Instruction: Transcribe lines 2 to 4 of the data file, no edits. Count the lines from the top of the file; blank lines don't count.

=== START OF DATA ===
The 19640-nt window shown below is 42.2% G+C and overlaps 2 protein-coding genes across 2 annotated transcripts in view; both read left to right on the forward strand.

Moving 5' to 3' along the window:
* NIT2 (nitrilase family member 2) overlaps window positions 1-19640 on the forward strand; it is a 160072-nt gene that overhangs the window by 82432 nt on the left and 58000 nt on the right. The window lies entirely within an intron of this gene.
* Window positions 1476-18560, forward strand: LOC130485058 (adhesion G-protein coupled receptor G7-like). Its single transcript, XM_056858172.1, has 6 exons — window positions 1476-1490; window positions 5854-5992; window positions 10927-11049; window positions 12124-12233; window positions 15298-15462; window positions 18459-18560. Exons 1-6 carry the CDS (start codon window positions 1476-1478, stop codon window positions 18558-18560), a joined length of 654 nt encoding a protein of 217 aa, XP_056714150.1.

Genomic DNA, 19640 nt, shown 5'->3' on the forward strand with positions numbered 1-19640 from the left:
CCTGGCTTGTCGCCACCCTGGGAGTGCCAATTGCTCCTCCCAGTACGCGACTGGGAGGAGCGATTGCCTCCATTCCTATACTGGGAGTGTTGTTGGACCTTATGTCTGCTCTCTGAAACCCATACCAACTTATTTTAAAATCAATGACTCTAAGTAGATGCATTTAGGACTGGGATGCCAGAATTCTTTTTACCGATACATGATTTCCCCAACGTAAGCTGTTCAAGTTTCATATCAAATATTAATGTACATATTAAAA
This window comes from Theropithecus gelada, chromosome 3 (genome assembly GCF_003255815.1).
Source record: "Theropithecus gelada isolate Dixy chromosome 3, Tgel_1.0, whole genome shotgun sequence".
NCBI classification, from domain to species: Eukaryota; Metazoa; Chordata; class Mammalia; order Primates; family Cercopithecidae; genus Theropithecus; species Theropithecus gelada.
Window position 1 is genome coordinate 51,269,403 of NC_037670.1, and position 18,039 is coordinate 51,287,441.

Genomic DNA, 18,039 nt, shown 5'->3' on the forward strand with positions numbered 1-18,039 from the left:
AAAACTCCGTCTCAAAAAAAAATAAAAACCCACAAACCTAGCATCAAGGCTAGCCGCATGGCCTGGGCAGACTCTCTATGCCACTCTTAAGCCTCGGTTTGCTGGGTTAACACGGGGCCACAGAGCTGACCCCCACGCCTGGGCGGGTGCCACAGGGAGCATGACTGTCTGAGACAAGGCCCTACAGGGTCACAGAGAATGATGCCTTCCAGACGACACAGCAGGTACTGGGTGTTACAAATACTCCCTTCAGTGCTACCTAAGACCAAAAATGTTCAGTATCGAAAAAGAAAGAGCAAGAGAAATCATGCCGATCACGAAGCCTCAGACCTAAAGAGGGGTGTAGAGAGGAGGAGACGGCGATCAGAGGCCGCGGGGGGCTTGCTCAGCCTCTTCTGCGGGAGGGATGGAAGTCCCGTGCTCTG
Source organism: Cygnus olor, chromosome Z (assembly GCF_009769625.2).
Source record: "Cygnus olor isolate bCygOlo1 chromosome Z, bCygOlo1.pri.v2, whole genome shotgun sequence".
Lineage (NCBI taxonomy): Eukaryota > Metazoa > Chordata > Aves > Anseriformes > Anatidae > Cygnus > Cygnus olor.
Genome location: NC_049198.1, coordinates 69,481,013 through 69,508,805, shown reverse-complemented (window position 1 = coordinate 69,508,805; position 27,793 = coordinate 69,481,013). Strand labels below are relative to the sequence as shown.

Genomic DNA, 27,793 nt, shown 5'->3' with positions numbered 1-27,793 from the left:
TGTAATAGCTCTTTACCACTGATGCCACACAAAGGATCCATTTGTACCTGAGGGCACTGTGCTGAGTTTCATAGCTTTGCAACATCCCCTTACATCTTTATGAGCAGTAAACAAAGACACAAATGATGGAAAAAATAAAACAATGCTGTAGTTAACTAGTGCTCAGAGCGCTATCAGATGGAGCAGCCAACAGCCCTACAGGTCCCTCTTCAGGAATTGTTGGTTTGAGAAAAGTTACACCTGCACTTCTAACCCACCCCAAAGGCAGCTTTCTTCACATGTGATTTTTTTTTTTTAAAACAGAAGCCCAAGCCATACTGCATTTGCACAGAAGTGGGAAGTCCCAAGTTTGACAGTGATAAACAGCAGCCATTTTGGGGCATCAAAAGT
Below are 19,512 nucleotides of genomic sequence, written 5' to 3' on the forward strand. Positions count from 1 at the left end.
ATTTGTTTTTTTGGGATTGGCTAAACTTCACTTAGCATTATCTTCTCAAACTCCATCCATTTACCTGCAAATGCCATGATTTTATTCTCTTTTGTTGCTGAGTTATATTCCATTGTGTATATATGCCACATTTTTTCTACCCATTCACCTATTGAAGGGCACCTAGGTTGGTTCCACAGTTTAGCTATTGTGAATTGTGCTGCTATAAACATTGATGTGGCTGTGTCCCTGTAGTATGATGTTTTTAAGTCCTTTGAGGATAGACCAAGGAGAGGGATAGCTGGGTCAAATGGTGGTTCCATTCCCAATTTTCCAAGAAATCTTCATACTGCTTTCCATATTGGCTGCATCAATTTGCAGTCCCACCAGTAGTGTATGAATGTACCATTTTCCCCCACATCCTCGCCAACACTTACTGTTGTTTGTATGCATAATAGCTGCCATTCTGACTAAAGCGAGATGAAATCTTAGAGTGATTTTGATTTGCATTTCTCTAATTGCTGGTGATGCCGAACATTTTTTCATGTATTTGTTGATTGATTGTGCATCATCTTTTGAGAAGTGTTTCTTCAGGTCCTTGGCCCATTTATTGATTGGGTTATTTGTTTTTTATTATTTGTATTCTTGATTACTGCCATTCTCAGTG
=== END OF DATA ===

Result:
Moving 5' to 3' along the window:
* NIT2 (nitrilase family member 2) overlaps window positions 1-19640 on the forward strand; it is a 160072-nt gene that overhangs the window by 82432 nt on the left and 58000 nt on the right. The window lies entirely within an intron of this gene.
* Window positions 1476-18560, forward strand: LOC130485058 (adhesion G-protein coupled receptor G7-like). Its single transcript, XM_056858172.1, has 6 exons — window positions 1476-1490; window positions 5854-5992; window positions 10927-11049; window positions 12124-12233; window positions 15298-15462; window positions 18459-18560. Exons 1-6 carry the CDS (start codon window positions 1476-1478, stop codon window positions 18558-18560), a joined length of 654 nt encoding a protein of 217 aa, XP_056714150.1.